endolithic


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endolithic

[¦en·də¦lith·ik]
(ecology)
Living within rocks, as certain algae and coral.
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Moreover, the precipitation of overgrowths likely occurred very rapidly because they formed prior to boring by endolithic organisms.
Effects of elevated pCO, on epilithic and endolithic metabolism of reef carbonates.
My goal with this proposal is to establish a truly interdisciplinary expertise in the study of endolithic cyanobacteria by joining the skills and tools of the Garcia-Pichel lab (ASU-USA) and Biogeosciences lab (uB-France).
Calcification of exposed filaments of endolithic algae, micrite envelope formation and sediment production.
Taxa used in quantitative analysis, 1) Epizoite on bigger hydroid colonies, 2) ecto-parasites on the hydroid Amphisbetia operculata, 3) endolithic organisms inhabiting BAS; 4) endobiont in the the gorgonean Tripalea clavaria, 5) specimens inhabiting fine sediments accumulated in cavities and crevices.
Among the topics are the distribution of microorganisms on ancient wall paintings as related to associated faunal elements, aerobiological research and problems in libraries, a laboratory investigation of the microbial degradation of silk, fungal growth on synthetic cloth from Apollo spacesuits, fungal bioturbation paths in a compact disk, microbial deterioration found in archaeological wood from different environments, epilithic and endolithic bacterial communities in limestone from a Maya archaeological site, and advantages of using microbial technology instead of conventional chemical technology to remove black crusts from stone surfaces of historical monuments.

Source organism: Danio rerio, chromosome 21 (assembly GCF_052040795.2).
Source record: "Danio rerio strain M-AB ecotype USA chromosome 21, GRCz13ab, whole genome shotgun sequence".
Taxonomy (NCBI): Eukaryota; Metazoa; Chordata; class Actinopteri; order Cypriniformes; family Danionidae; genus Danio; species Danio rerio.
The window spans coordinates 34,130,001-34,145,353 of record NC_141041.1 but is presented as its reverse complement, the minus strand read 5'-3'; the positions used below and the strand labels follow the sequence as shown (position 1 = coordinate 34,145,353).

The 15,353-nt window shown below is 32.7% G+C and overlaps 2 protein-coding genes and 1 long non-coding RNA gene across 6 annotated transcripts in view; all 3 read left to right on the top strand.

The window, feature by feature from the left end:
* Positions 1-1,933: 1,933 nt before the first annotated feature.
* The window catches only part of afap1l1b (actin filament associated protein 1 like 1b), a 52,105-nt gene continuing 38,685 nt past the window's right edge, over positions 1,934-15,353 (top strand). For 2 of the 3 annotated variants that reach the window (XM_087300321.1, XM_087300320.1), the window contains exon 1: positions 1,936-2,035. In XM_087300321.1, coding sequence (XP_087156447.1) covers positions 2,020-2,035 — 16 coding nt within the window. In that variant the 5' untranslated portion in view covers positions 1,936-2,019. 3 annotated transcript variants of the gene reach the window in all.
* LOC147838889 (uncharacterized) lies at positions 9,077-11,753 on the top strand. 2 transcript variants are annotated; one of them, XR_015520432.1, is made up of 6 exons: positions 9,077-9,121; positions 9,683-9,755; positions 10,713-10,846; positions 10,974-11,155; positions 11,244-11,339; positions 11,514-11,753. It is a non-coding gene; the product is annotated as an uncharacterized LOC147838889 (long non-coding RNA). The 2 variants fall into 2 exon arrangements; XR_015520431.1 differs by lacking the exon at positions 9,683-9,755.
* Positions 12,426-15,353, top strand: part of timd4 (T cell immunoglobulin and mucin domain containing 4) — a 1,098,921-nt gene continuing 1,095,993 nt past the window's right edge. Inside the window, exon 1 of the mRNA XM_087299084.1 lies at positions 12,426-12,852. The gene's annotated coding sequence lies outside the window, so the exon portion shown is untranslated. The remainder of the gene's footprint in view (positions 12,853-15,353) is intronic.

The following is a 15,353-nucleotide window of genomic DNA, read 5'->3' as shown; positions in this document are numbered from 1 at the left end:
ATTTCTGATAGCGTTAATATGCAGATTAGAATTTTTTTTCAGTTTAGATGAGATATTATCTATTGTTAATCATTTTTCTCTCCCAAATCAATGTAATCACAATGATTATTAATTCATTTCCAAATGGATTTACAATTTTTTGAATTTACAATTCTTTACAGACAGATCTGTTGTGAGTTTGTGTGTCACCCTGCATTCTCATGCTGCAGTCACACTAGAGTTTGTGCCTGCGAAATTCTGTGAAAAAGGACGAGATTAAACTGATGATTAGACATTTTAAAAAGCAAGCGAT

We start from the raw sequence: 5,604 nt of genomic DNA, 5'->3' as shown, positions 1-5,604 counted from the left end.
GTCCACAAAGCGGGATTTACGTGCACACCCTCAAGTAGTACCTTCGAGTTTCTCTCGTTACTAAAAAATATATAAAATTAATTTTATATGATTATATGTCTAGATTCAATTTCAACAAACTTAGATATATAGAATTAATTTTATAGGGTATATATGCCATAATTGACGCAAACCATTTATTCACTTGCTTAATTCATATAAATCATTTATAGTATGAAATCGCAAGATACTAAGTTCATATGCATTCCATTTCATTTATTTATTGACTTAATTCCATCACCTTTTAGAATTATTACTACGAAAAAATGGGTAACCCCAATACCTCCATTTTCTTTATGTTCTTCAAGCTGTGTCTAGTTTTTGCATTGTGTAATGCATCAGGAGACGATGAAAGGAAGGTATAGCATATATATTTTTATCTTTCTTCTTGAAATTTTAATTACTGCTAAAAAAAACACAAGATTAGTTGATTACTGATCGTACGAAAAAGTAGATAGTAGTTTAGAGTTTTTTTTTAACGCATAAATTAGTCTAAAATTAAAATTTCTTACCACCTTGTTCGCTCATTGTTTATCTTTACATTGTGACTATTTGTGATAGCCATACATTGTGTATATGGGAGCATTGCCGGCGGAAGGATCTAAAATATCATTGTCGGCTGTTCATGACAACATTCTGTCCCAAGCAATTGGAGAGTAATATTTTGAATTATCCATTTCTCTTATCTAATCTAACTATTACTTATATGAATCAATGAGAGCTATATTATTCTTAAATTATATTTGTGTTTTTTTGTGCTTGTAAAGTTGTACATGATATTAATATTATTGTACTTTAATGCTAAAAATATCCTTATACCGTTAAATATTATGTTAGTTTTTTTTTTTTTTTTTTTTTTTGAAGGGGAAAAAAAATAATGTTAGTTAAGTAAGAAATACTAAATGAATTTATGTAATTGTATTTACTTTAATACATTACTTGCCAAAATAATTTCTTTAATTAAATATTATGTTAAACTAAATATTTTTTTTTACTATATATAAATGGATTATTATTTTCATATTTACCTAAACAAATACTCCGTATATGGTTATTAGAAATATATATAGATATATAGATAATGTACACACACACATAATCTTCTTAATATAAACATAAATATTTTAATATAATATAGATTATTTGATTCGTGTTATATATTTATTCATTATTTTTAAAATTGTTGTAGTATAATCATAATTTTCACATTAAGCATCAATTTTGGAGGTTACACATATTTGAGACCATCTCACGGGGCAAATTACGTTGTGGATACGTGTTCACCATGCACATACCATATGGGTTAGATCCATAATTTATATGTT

Pyrenodesmia) in Italy shared similar lineages of Trebouxia (also shared with Lecanora rupicola) possibly associated with their spore reproduction and endolithic habit but a sorediate species (C.
an ancient music they try to recall because, although they can't quite hear the tune, they know if they could sing it that even their own wild rage and lust and death terrors would seem as beautiful as the endolithic algae that releases nitrogen into rocks so that junipers can milk them.
In contrast to possible worm borings in shells, Lower Ordovician endolithic microborings of algal, fungal, and sponge origin are well known from northern Poland (Podhalanska 1984), and the Siljan District of Sweden (Hessland 1949; Lindstrom 1979).
A few examples are endolithic algae living within interstices of rocks; mummified seals that crawled inland from the sea thousands of years ago to meet death upvalley; ice-covered lakes that are stratified by temperature and salinity (one of the lakes--Don Juan Pond--is so saline that it doesn't freeze in winter); and glacier-carved valleys once inundated by the sea.
They exist as mats, scums, epilithic, chasmolithic, endolithic, or epibiotic communities.